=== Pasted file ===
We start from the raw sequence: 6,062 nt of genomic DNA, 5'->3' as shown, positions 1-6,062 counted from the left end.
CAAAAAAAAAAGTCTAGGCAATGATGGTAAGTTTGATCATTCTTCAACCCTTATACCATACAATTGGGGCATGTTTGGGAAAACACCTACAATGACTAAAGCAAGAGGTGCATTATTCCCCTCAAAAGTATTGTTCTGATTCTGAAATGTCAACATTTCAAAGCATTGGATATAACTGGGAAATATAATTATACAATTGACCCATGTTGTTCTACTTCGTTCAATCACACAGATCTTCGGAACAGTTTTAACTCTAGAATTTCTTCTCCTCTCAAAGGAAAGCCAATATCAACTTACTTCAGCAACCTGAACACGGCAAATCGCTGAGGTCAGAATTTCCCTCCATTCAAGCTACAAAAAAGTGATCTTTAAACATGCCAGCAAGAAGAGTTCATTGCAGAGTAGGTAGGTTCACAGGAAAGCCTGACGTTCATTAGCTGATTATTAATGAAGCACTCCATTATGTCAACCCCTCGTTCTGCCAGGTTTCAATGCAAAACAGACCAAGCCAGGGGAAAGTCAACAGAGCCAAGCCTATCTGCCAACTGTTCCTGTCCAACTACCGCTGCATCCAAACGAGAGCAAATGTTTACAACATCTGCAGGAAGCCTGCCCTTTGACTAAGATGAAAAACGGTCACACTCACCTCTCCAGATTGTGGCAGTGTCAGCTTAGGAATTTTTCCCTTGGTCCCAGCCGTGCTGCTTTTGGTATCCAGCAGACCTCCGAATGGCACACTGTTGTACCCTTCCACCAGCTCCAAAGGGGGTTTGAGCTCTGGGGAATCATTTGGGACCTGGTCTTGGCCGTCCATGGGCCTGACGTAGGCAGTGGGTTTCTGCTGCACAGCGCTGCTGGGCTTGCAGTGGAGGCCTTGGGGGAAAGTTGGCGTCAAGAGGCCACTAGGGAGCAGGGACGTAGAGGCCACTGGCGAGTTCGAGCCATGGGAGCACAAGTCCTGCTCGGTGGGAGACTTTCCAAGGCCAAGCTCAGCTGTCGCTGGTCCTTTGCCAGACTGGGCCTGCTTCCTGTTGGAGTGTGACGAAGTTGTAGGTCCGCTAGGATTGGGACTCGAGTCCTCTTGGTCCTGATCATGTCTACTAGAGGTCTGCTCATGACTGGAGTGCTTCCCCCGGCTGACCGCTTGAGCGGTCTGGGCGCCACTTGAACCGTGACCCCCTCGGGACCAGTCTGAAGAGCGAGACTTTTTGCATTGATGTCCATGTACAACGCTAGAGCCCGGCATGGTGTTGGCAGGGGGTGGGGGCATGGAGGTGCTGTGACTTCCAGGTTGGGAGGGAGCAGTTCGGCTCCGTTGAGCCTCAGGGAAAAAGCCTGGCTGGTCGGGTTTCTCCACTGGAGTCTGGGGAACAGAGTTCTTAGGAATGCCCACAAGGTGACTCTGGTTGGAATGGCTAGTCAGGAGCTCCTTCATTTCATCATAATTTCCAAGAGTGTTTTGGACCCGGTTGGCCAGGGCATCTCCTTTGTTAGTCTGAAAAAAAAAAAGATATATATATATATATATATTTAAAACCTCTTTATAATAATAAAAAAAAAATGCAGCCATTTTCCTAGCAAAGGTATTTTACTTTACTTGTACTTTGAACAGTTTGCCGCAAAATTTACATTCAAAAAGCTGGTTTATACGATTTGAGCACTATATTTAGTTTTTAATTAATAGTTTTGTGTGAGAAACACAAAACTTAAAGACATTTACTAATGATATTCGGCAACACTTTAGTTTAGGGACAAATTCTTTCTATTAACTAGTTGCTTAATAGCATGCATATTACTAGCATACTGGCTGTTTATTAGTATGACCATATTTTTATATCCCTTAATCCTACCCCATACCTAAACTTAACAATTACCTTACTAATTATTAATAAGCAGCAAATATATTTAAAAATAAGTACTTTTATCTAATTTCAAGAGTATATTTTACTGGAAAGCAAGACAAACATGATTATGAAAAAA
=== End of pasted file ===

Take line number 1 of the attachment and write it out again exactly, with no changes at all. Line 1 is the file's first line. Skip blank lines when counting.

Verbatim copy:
We start from the raw sequence: 6,062 nt of genomic DNA, 5'->3' as shown, positions 1-6,062 counted from the left end.